A Carlebach Kabbalat Shabbat is an upbeat spiritual experience that has revolutionized the way many communities across the world bring in the Shabbat. What can be more natural in today’s busy and connected world than to turn off for 24 hours? To be at peace with yourself and with nature from the point at which you usher in the Shabbat through singing and dancing?
Coinciding with the show, “Soul Doctor” currently showing in Jerusalem until the 23 June, there will be a pre-Shabbat, Carlebach Kabbalat Shabbat led by Yehuda Katz and friends, at 11 a.m. this Friday the 15th June at Beit Shmuel Theatre http://www.beitshmuel.com Everyone is invited to show their Achdut. It is free. Dari Carlebach, Reb Shlomo’s daughter, will talk about her father and his impact on the Jewish world.
About the Show :
“Combine Fiddler on the Roof with Jersey Boys, add some Hair and hokum and you get a taste of Soul Doctor…the musical hits the spot.” Philip Borough, Bloomberg.
The musical Soul Doctor tells the story of one of the greatest musicians of the 20th Century, Rabbi Shlomo Carlebach, and the story of his friendship with Nina Simone, the legendary jazz singer.
According to the producer Danny Wise, the Show tries to portray the dilemmas of the Younger Shlomo- the conflicts of trying to spread Judaism and love in the post-holocaust period.
After seeing the show, this is clearly seen. There are amazing dialogues that deal with the new vs the old, Shlomo with his father and how to deal with the pain of the Holocaust. It also compares Shlomo’s need to bring Joy and Connection to Judaism (and Shabbat) to a parallel struggle that Nina Simone had for the rights of black people.
Special discounts until June 15th. Well Worth seeing, especially Ester Rada who plays Nina Simone whose performance is world class.
Word on the street is that the cast of the show “Soul Doctor” will attend the Kabbalat Shabbat Service at Beit Harav Kook on Rechov Harav Kook Street http://www.beit-harav.org.il/ on Friday evening. These services are led by Nachman Solomon who grew up on the Carlebach Moshav and whose family can be considered scions of Carlebach Music. The minyan at Bet Harav is led by another Carlebach inspired soul doctor – Rabbi Itzchak Marmorstein (Even Shays) who is a passionate student of the teachings of Rabbi Avraham Yitzchak HaCohen Kook (1865- 1935) and who is doing pioneering work in bringing Rav Kook’s teachings to the public through classes, lectures and creative musical and dramatic presentations.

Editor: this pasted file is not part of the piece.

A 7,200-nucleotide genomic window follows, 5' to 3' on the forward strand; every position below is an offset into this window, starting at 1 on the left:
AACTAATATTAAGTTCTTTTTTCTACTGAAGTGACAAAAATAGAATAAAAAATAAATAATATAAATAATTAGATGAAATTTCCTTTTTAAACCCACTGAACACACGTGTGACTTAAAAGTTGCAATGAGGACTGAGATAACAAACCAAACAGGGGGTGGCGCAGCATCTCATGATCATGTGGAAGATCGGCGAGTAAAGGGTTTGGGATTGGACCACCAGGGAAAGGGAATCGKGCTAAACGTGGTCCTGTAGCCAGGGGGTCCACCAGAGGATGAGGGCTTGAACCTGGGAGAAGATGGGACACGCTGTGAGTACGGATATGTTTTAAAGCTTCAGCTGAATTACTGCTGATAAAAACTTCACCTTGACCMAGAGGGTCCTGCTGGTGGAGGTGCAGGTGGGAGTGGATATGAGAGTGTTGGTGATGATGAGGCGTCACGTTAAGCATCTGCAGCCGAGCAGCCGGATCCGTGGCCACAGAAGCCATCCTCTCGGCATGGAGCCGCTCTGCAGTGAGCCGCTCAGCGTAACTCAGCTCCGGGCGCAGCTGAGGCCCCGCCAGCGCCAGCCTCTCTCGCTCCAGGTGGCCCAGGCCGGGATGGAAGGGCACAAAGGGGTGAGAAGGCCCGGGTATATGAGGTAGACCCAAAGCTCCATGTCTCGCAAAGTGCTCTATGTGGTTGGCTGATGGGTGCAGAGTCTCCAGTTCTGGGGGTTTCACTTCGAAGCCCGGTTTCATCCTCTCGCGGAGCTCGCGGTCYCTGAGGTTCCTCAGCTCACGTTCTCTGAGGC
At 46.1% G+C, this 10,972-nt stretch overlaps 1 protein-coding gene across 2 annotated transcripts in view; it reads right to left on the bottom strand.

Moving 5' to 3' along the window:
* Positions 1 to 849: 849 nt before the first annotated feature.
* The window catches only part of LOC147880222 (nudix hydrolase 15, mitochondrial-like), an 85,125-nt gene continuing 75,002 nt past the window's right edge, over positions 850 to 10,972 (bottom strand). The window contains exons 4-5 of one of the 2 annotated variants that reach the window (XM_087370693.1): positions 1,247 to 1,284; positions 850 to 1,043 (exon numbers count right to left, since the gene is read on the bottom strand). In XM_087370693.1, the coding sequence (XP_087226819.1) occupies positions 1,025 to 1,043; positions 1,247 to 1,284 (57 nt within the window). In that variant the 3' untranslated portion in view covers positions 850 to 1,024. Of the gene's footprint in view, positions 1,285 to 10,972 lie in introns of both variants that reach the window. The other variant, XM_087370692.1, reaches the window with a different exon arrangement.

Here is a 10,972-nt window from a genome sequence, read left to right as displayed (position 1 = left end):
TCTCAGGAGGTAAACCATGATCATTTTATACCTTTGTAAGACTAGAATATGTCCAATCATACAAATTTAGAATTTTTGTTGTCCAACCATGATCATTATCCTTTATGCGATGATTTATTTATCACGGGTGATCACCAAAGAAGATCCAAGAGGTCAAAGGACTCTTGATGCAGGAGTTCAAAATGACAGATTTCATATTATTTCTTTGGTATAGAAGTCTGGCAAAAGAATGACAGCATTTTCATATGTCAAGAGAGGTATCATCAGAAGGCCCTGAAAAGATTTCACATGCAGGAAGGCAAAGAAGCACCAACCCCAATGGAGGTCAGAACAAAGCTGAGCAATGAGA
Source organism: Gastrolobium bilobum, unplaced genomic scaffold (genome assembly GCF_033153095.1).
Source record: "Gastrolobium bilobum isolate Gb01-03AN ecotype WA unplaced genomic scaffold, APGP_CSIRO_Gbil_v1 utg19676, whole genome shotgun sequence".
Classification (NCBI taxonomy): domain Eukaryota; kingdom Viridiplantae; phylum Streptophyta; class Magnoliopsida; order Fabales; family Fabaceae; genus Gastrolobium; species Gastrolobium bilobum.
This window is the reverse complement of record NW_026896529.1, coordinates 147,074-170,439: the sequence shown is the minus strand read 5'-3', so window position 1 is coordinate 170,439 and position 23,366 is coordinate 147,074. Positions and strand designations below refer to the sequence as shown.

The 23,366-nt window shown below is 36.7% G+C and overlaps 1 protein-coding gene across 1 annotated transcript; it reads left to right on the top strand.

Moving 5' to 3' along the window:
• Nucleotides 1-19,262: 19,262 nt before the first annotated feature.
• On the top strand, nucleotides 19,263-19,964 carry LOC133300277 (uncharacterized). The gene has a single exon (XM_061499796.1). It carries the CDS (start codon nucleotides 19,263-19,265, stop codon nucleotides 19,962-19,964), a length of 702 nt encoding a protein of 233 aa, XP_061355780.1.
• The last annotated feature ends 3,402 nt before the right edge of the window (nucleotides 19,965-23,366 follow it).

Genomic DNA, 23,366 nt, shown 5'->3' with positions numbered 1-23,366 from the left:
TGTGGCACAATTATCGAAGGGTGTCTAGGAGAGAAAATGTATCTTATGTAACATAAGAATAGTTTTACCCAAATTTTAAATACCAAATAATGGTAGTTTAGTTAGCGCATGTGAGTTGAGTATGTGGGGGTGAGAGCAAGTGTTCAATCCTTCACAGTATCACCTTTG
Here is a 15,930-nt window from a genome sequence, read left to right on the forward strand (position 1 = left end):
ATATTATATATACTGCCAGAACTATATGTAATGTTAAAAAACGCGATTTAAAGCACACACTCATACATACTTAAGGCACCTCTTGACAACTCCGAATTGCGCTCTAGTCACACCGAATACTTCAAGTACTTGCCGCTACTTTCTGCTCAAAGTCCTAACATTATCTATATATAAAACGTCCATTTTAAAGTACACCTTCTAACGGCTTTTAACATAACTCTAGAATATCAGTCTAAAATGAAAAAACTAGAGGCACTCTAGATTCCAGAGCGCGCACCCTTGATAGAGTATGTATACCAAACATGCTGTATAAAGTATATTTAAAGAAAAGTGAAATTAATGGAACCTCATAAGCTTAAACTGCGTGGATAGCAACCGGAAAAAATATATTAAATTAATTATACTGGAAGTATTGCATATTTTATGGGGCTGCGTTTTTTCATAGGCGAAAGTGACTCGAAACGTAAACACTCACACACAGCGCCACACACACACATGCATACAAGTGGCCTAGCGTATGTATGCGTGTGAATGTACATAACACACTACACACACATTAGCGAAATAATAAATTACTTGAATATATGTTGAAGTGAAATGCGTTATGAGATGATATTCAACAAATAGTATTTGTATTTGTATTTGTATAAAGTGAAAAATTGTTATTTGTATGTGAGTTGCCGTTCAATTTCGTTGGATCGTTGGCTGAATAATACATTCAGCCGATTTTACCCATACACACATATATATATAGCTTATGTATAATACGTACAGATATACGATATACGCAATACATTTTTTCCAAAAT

Carlebach Kabbalat Shabbat on youtube:https://www.youtube.com/watch?v=n8V0JLPhjuM&list=PL698DBF81AC0050CD
Carlebach Inspirational first time Shabbat story:https://www.youtube.com/watch?v=1nx6J8fM7oY
From the words of Reb Sholom Brodt Z”L who related the following :
ENTERING ERETZ YISRAEL AND ENTERING SHABBOS:
Entering into Shabbos is similar to entering into Eretz Yisrael. Just like we had to leave the wilderness and enter into the Holy Land, so too each week we leave the existence of the weekdays and enter into the holiness of Shabbos. By observing Shabbat, we are witnesses proclaiming that there is a Creator, who created the world which belongs entirely to Him, and that He is ever present and watching over His creation. The question arises; how do we get out of the consciousness of weekdays into the holiness of Shabbos? Especially if we have already gotten trapped in the weekday life?
This is the secret of the Kabbalat Shabbat services. After we finish the last Mincha service of the week, before sunset on Friday afternoon, we start Kabbalat Shabbat. This service consists of seven Psalms: first we sing [and dance] the first six of these, which correspond to the six days of the week. Then we sing “lecha dodi’, and this is followed by the seventh Psalm: Mizmor shir l’yom haShabbat, the song of the Sabbath day.
The first of these, Psalm 95, begins with an invitation to dance and sing unto Hashem: L’chu N’rannenah L’Hashem, and it ends with a warning not to repeat the mistakes that our ancestors made in the wilderness. For it caused them to be stuck there for forty years, never reaching Eretz Yisrael. . Why do we start the Kabbalat Shabbat in this way? Why do we encounter this admonition just as we are about to enter into Shabbos?
Do you think that you are trapped in weekday consciousness? Do you think that you can’t escape it? There is only one-way Reb Shlomo zt”l used to say. Get up and dance, sing and dance your way into Shabbos for the Gates of Song are next to the Gates of Tshuvah. This the way home, back into the Holy Shabbos. You think you can’t sing and dance? Ask a friend to bless you and connect you to the World of Neginah.
See yourself in the world of song and SING! But remember, entering Shabbos is like entering Eretz Yisrael. It requires faith in trust in Hashem. It requires a willingness to leave the familiarity and spirituality of our wilderness existence, a willingness to leave the world of doing and to enter into the world of being.